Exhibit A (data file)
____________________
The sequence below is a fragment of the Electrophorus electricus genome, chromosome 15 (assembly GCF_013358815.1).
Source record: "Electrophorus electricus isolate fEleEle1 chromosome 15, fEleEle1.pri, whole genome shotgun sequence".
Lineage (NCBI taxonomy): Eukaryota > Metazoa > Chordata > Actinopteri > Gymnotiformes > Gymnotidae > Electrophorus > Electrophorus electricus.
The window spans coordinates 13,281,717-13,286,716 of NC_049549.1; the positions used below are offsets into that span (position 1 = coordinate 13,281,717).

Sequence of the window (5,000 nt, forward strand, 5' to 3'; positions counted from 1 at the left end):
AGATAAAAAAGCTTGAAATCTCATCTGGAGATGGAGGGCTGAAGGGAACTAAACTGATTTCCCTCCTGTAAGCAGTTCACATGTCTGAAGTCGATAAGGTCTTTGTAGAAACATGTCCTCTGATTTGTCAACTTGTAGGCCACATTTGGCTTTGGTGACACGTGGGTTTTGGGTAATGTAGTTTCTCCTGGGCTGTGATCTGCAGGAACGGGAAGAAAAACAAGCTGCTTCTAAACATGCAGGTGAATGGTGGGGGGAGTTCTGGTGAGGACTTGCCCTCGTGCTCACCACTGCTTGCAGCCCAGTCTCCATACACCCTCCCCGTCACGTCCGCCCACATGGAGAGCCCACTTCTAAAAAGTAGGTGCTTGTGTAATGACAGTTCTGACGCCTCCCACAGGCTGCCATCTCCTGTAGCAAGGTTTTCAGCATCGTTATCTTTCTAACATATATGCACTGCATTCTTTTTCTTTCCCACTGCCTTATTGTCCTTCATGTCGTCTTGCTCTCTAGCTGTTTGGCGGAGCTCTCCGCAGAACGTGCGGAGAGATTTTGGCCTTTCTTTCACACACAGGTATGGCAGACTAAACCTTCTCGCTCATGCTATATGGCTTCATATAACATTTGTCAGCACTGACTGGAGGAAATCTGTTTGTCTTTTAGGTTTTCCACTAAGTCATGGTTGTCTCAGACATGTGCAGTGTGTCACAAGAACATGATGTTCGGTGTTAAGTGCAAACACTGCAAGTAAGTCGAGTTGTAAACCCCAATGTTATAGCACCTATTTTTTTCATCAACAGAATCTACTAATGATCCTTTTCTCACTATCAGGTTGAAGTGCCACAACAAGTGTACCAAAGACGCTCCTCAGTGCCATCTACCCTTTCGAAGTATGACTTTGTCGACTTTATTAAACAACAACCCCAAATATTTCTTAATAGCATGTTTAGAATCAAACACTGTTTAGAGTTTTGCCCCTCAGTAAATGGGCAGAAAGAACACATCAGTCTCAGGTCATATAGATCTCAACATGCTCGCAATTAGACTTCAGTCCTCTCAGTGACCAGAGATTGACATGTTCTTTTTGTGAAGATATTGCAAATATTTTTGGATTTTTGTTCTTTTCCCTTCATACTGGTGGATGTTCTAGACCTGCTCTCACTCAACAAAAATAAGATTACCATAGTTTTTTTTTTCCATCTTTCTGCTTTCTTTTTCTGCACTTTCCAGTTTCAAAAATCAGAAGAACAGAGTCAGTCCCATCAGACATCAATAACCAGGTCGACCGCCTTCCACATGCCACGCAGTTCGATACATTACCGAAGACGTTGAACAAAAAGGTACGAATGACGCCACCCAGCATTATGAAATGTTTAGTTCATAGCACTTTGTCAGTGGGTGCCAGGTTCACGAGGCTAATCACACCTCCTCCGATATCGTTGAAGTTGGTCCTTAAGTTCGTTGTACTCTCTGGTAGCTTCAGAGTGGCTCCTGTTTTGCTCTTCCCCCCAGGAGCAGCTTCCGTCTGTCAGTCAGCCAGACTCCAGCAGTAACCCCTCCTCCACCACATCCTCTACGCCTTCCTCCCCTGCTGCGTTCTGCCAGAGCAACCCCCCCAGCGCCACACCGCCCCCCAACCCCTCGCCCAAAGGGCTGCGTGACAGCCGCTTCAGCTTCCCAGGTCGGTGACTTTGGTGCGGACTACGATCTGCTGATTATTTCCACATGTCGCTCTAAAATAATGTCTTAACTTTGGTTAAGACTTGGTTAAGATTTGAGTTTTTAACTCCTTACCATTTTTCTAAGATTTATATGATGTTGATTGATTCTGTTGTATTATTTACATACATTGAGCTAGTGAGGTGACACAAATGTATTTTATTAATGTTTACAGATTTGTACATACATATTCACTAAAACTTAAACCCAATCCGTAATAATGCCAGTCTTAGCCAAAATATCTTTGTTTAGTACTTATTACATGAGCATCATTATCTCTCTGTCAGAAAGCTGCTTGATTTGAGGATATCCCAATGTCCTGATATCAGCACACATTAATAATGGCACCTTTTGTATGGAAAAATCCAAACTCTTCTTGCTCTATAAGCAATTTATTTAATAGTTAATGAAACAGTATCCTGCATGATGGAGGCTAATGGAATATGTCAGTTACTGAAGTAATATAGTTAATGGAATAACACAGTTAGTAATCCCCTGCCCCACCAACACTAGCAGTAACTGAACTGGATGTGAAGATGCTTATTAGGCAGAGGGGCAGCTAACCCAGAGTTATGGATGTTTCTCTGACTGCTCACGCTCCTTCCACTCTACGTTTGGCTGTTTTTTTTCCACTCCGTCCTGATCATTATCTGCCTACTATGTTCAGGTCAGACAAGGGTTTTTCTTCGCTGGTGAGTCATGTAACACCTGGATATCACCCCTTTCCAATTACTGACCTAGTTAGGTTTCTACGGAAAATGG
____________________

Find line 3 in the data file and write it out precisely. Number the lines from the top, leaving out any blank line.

Lineage (NCBI taxonomy): Eukaryota > Metazoa > Chordata > Actinopteri > Gymnotiformes > Gymnotidae > Electrophorus > Electrophorus electricus.